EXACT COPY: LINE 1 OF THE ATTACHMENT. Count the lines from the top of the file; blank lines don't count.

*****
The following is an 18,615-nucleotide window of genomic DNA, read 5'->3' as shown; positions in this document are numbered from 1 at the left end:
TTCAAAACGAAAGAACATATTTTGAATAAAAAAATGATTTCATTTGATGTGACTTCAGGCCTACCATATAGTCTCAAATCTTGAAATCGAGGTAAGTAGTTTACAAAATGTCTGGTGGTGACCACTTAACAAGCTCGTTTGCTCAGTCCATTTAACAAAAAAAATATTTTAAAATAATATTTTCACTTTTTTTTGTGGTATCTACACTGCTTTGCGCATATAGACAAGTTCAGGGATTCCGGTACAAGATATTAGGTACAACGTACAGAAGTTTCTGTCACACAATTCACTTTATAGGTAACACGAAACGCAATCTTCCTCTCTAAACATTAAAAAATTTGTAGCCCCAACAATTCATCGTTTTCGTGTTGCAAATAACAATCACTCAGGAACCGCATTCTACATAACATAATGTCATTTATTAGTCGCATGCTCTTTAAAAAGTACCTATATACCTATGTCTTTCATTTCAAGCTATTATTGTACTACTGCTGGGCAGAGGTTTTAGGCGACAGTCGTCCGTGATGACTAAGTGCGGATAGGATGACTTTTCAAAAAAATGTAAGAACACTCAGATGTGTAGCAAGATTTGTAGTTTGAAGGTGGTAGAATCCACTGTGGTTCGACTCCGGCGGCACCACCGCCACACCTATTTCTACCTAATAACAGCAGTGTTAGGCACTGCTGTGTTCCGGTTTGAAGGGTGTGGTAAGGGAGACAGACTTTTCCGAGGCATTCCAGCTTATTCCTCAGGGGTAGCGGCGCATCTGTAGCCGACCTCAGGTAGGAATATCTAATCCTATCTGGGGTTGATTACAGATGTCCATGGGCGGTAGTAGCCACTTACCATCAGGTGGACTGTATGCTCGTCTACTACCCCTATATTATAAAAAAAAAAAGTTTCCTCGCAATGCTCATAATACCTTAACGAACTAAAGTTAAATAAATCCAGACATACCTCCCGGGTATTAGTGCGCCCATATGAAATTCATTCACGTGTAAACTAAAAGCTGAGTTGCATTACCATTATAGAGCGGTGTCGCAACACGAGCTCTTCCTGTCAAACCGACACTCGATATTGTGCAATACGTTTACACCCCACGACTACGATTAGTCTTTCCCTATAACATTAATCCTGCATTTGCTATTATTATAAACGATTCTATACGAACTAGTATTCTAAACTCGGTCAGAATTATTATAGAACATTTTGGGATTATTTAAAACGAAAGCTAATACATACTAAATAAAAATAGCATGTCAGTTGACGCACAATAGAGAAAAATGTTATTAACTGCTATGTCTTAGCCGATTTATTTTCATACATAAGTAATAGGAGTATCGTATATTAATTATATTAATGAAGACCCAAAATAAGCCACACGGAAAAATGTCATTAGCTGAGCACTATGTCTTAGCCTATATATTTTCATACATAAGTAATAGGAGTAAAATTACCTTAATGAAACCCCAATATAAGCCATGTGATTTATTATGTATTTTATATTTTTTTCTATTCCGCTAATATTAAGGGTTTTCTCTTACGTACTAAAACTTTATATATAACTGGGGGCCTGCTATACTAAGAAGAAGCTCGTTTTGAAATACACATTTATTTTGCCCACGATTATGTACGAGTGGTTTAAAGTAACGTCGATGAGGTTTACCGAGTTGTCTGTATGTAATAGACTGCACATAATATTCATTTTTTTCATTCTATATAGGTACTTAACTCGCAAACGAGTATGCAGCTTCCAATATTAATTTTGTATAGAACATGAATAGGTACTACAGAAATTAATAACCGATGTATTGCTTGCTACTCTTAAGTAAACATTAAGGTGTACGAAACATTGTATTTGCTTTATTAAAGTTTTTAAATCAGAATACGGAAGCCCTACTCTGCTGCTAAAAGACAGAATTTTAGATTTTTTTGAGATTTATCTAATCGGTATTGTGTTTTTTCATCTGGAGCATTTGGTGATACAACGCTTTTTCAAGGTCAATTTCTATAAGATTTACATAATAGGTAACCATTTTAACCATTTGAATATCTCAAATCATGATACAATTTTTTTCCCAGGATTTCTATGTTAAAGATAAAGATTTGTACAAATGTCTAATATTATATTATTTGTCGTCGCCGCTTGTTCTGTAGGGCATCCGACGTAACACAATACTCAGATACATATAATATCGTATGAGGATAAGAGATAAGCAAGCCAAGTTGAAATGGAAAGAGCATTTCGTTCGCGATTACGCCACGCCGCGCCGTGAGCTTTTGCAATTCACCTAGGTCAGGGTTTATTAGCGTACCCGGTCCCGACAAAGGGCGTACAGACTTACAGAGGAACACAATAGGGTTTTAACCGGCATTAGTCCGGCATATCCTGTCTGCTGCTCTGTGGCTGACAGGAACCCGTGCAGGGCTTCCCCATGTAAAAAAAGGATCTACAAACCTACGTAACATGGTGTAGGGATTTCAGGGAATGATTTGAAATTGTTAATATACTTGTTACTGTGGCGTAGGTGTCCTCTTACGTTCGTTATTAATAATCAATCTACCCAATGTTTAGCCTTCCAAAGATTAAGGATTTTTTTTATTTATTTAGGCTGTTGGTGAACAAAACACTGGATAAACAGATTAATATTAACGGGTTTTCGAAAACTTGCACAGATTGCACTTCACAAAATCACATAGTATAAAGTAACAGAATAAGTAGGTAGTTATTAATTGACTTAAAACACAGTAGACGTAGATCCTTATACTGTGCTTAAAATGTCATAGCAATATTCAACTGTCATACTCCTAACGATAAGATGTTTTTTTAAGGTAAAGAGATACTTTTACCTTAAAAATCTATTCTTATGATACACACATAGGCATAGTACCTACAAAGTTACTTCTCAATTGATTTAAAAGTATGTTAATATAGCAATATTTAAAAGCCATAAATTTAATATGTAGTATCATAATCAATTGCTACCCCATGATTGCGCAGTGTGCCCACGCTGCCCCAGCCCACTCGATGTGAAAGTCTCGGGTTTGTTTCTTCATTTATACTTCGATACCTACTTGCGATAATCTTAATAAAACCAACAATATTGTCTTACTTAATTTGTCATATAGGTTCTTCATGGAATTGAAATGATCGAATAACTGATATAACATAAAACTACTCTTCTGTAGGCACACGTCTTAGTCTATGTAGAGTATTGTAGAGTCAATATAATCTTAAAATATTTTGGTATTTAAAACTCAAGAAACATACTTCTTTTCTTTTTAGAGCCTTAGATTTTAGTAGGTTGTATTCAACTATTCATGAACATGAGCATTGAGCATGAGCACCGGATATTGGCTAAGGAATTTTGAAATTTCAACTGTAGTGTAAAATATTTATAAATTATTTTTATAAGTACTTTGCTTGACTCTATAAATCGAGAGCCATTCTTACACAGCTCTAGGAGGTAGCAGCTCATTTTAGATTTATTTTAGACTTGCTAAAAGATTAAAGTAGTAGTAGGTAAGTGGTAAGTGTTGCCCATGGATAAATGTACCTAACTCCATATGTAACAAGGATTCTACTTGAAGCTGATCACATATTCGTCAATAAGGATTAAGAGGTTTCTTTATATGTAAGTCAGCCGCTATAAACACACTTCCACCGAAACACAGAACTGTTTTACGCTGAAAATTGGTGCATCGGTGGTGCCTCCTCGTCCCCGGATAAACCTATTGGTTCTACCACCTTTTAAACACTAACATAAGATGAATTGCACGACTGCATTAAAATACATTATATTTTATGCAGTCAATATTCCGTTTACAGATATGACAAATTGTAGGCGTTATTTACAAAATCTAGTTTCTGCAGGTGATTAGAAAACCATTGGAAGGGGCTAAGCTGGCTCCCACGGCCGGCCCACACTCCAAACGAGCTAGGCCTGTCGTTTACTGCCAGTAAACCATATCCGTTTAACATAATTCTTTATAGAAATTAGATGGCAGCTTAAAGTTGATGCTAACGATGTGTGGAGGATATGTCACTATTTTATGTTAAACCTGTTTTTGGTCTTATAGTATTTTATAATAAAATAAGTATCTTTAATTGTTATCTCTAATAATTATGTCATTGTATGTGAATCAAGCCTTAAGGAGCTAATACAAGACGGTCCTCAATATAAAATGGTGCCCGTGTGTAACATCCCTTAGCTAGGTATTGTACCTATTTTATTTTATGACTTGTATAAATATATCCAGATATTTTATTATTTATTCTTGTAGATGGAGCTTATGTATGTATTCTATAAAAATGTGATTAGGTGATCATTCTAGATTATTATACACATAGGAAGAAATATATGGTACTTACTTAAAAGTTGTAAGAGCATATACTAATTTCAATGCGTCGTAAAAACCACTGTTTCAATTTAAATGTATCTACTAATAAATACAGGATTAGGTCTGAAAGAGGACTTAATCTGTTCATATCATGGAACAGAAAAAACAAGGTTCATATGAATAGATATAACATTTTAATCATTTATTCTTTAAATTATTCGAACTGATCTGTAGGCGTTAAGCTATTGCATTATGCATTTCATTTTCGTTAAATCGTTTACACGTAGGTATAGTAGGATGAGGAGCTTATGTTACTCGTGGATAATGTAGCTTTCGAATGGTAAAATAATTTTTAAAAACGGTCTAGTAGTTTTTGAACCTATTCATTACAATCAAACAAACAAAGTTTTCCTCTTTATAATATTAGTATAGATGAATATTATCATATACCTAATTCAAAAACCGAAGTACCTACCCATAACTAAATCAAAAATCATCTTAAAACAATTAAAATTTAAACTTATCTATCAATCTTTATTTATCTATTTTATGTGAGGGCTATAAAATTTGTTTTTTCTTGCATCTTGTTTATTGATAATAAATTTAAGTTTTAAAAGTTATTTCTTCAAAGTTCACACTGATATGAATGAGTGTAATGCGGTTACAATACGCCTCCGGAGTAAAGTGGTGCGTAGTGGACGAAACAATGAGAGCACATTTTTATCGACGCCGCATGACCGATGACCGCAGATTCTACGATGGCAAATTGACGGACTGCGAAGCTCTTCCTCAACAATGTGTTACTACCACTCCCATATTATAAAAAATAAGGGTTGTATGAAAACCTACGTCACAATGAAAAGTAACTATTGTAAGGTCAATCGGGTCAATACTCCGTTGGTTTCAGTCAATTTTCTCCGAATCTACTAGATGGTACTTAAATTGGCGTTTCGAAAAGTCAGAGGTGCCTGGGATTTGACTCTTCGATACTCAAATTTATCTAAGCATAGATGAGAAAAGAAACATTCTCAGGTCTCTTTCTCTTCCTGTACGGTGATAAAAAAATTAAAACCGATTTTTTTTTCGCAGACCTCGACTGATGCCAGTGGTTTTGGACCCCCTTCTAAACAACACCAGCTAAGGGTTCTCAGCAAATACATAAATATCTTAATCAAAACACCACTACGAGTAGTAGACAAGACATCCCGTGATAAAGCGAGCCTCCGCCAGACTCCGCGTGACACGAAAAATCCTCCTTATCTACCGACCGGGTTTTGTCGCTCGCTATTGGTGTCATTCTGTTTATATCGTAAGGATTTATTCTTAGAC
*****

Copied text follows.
The following is an 18,615-nucleotide window of genomic DNA, read 5'->3' as shown; positions in this document are numbered from 1 at the left end: